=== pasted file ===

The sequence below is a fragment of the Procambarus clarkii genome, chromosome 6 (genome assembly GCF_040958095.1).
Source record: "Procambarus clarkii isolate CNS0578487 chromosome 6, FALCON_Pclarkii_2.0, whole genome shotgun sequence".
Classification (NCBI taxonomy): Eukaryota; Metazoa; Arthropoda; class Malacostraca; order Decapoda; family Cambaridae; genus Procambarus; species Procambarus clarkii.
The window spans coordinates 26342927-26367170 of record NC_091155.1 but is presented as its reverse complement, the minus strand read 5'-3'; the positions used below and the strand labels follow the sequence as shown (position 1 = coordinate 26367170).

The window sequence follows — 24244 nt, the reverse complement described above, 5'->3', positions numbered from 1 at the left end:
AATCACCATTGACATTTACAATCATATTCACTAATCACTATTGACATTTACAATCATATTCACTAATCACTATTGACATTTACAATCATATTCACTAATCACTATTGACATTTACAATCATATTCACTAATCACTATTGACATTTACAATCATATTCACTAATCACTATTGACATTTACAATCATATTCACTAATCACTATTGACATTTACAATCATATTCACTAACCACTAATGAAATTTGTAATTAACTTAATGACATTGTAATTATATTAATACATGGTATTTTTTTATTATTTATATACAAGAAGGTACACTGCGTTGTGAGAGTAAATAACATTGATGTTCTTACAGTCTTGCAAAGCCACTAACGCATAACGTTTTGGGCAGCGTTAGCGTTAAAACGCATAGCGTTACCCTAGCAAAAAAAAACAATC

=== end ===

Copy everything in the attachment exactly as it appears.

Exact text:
The sequence below is a fragment of the Procambarus clarkii genome, chromosome 6 (genome assembly GCF_040958095.1).
Source record: "Procambarus clarkii isolate CNS0578487 chromosome 6, FALCON_Pclarkii_2.0, whole genome shotgun sequence".
Classification (NCBI taxonomy): Eukaryota; Metazoa; Arthropoda; class Malacostraca; order Decapoda; family Cambaridae; genus Procambarus; species Procambarus clarkii.
The window spans coordinates 26342927-26367170 of record NC_091155.1 but is presented as its reverse complement, the minus strand read 5'-3'; the positions used below and the strand labels follow the sequence as shown (position 1 = coordinate 26367170).

The window sequence follows — 24244 nt, the reverse complement described above, 5'->3', positions numbered from 1 at the left end:
AATCACCATTGACATTTACAATCATATTCACTAATCACTATTGACATTTACAATCATATTCACTAATCACTATTGACATTTACAATCATATTCACTAATCACTATTGACATTTACAATCATATTCACTAATCACTATTGACATTTACAATCATATTCACTAATCACTATTGACATTTACAATCATATTCACTAATCACTATTGACATTTACAATCATATTCACTAACCACTAATGAAATTTGTAATTAACTTAATGACATTGTAATTATATTAATACATGGTATTTTTTTATTATTTATATACAAGAAGGTACACTGCGTTGTGAGAGTAAATAACATTGATGTTCTTACAGTCTTGCAAAGCCACTAACGCATAACGTTTTGGGCAGCGTTAGCGTTAAAACGCATAGCGTTACCCTAGCAAAAAAAAACAATC